Fire at Notre-Dame Cathedral in Paris
15. April 2019
Photo via Al Jazeera/Twitter
Parisians looked on in horror and grief Monday evening as a fire ripped through Notre-Dame Cathedral and brought down its spire.
See bottom of post for updates.
The 12th-century Gothic church, one of the most famous and visited Parisian landmarks and considered the "beating heart of Paris," was undergoing restoration when the fire started around 6:30pm. The cause of the fire was not immediately known.
The fire started in the cathedral's attic and spread quickly through the roof and then up the spire, which was the cathedral's tallest feature and was restored in the 19th century by Eugène Viollet-le-Duc.
The cathedral moments after the spire fell at 7:53 pm local time; 15 minutes later the roof collapsed. (Photo via Al Jazeera/Twitter)
Photo of Notre-Dame Cathedral with its 19th-century spire (Photo via notredamedeparis.fr)
After 10:30pm Paris time the cathedral was still ablaze, with around 400 firefighters battling the fire. With its roof and spire completely destroyed, only the scaffolding from the restoration was still in place over the main space of the church.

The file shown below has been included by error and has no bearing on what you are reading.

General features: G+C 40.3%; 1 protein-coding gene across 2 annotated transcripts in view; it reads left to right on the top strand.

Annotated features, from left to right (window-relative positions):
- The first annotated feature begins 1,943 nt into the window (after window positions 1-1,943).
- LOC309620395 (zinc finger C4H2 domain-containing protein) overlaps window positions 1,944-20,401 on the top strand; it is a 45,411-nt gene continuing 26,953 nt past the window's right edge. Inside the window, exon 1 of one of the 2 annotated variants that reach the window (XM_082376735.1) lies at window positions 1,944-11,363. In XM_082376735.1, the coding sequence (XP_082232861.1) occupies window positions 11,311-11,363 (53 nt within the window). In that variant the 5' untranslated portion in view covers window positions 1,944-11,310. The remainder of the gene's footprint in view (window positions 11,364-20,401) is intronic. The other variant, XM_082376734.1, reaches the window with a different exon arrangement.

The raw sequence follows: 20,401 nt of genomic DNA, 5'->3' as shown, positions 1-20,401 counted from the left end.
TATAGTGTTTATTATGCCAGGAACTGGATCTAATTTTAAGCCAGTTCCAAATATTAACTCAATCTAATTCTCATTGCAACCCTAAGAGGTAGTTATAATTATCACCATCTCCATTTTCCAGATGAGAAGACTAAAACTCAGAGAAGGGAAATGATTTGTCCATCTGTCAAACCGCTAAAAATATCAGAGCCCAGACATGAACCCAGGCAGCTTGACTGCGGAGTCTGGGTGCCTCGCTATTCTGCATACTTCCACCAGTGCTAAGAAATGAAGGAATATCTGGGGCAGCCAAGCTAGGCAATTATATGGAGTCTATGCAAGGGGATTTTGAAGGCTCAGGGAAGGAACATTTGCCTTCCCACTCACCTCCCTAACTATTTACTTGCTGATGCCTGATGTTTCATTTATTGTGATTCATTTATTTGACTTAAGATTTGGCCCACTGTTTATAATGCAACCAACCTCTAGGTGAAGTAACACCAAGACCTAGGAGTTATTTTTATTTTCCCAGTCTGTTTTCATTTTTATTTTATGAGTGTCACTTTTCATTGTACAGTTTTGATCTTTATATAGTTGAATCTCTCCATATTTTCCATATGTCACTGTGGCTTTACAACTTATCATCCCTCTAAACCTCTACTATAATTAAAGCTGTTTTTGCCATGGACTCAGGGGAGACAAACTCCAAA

Concerns at this late hour -- four hours after the fire started -- are focused on the two towers on the east. The fire, per authorities, is threatening the north tower; it and the south tower house Notre-Dame's famous bells.
- Paris fire commander Jean-Claude said late last night, "We can consider that the main structure of Notre-Dame has been saved and preserved," referring to the large church's stone walls and how the firefighters successfully kept the flames away from the north belfry.
- A fund set up by the French Heritage Foundation is raising money for rebuilding, which French President Emmanuel Macron said, via Twitter, will happen. François-Henri Pinault, CEO of Kering, the owner of Gucci and other luxury brands, has reportedly pledged 100 million euros towards the rebuilding.
- While the church was gutted by the fire and many artifacts were destroyed in the process, it appears the stained glass windows (below), which date to the 13th century, are safe.